Reference : New approaches to understand conductive and polar domain walls by Raman spectroscopy ...
Dissertations and theses : Doctoral thesis
Physical, chemical, mathematical & earth Sciences : Physics
Engineering, computing & technology : Materials science & engineering
Physics and Materials Science
http://hdl.handle.net/10993/28897
New approaches to understand conductive and polar domain walls by Raman spectroscopy and low energy electron microscopy
English
[fr] Nouvelles approches pour comprendre les parois de domaines conductrices et les parois de domaines polaires par spectroscopie Raman et microscopie électronique de faible énergie
Nataf, Guillaume mailto [University of Luxembourg > Faculty of Science, Technology and Communication (FSTC) > Physics and Materials Science Research Unit > ; Luxembourg Institute of Science & Technology - LIST > Materials Research and Technology > Ferroic materials for transducers > ; Commissariat à l'Energie Atomique (Saclay) - CEA > Service de Physique de l'Etat Condensé > Laboratoire d'Etude des NanoStructures et Imagerie de Surface]
5-Oct-2016
University of Luxembourg, ​​Luxembourg
Docteur en Physique
154
Kreisel, Jens mailto
Barrett, Nicholas mailto
Wirtz, Ludger mailto
Fiebig, Manfred mailto
Viart, Nathalie mailto
Barthélémy, Agnès mailto
[en] ferroelectric ; ferroelastic ; domain wall ; LiNbO3 ; CaTiO3 ; Raman spectroscopy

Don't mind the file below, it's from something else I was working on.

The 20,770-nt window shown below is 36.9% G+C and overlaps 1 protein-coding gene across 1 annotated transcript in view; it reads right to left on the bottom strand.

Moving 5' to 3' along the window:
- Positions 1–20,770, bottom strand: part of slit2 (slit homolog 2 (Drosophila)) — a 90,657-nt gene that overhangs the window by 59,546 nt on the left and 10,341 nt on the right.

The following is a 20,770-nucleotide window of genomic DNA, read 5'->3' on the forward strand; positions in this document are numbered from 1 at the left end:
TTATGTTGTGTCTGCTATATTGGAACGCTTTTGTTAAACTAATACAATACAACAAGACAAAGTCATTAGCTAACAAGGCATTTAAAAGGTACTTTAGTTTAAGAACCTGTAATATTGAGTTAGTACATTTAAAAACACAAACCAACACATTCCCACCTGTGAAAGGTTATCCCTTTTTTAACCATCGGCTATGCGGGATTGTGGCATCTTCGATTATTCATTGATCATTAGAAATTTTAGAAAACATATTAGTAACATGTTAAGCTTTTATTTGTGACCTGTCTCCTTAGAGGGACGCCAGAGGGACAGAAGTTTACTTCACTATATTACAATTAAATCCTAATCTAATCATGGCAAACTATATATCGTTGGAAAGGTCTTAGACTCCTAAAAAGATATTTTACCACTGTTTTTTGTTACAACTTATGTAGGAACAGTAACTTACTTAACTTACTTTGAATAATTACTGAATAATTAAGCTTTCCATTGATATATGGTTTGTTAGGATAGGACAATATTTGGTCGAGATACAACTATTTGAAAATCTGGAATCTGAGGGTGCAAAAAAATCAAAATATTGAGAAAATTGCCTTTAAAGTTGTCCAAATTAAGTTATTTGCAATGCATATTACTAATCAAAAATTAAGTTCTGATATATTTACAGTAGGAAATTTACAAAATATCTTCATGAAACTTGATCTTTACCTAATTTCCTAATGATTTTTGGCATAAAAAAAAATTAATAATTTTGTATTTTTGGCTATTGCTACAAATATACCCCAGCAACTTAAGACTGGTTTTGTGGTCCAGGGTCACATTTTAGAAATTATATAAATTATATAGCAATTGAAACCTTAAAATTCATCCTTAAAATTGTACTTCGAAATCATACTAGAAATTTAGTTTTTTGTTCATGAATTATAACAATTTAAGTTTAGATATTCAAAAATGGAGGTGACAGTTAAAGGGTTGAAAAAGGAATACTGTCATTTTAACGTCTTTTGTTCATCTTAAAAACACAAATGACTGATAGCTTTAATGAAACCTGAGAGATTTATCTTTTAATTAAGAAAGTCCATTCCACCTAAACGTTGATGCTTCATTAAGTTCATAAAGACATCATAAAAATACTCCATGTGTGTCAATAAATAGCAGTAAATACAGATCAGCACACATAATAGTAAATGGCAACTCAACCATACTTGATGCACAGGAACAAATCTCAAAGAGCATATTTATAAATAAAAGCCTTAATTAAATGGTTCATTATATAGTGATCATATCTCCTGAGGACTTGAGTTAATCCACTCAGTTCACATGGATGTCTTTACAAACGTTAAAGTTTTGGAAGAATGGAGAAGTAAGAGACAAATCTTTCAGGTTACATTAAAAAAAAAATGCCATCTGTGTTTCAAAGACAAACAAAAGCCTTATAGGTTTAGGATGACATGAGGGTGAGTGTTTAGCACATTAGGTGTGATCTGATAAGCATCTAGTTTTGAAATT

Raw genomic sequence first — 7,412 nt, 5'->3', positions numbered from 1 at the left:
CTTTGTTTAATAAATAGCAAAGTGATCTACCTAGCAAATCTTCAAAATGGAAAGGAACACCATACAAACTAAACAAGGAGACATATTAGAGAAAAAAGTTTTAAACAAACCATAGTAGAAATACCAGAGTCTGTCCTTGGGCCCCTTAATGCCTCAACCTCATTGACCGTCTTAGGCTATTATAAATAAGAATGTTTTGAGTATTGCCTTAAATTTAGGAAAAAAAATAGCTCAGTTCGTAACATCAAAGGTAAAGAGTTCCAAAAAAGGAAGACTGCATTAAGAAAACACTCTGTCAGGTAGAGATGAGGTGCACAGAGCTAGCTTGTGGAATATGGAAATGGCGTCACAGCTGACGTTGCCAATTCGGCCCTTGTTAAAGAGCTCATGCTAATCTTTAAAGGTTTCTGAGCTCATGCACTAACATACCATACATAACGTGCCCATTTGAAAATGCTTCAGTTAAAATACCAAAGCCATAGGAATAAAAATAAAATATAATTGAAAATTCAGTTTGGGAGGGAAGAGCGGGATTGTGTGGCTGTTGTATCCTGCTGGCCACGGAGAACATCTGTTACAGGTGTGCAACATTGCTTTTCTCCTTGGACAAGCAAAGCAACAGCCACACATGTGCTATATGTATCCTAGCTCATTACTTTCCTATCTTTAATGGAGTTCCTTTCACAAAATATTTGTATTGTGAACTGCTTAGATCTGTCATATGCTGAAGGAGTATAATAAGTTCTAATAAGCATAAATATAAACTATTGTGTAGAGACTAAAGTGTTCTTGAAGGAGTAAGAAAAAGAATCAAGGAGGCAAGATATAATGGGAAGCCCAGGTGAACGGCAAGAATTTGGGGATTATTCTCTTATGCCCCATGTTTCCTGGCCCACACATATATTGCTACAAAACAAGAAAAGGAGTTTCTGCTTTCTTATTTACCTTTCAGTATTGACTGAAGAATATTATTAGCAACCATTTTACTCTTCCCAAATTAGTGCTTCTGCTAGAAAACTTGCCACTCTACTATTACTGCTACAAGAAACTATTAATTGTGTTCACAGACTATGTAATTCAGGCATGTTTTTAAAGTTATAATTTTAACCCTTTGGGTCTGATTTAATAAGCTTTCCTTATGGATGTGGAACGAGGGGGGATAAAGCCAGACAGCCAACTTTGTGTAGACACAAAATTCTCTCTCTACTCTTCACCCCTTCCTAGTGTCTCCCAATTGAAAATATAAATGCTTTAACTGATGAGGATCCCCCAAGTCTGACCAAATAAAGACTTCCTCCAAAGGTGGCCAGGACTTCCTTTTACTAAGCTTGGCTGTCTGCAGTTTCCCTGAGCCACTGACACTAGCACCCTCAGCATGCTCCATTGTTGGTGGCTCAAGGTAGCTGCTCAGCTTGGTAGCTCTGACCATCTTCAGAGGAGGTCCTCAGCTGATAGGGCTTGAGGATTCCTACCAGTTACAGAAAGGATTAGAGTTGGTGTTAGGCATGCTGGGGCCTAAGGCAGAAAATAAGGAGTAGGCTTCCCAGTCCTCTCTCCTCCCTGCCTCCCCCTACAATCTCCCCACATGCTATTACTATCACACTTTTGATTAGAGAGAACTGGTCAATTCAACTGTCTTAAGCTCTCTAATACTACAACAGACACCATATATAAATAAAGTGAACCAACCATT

[en] We investigate the structural and electronic properties of domain walls to achieve a better understanding of the conduction mechanisms in domain walls of lithium niobate and the polarity of domain walls in calcium titanate. In a first part, we discuss the interaction between defects and domain walls in lithium niobate. A dielectric resonance with a low activation energy is observed, which vanishes under thermal annealing in monodomain samples while it remains stable in periodically poled samples. Therefore we propose that domain walls stabilize polaronic states. We also report the evolution of Raman modes with increasing amount of magnesium in congruent lithium niobate. We identified specific frequency shifts of the modes at the domain walls. The domains walls appear then as spaces where polar defects are stabilized. In a second step, we use mirror electron microscopy (MEM) and low energy electron microscopy (LEEM) to characterize the domains and domain walls at the surface of magnesium-doped lithium niobate. We demonstrate that out of focus settings can be used to determine the domain polarization. At domain walls, a local stray, lateral electric field arising from different surface charge states is observed. In a second part, we investigate the polarity of domain walls in calcium titanate. We use resonant piezoelectric spectroscopy to detect elastic resonances induced by an electric field, which is interpreted as a piezoelectric response of the walls. A direct image of the domain walls in calcium titanate is also obtained by LEEM, showing a clear contrast in surface potential between domains and walls. This contrast is observed to change reversibly upon electron irradiation due to the screening of polarization charges at domain walls.
Luxembourg Institute of Science & Technology - LIST
Fonds National de la Recherche - FnR
http://hdl.handle.net/10993/28897

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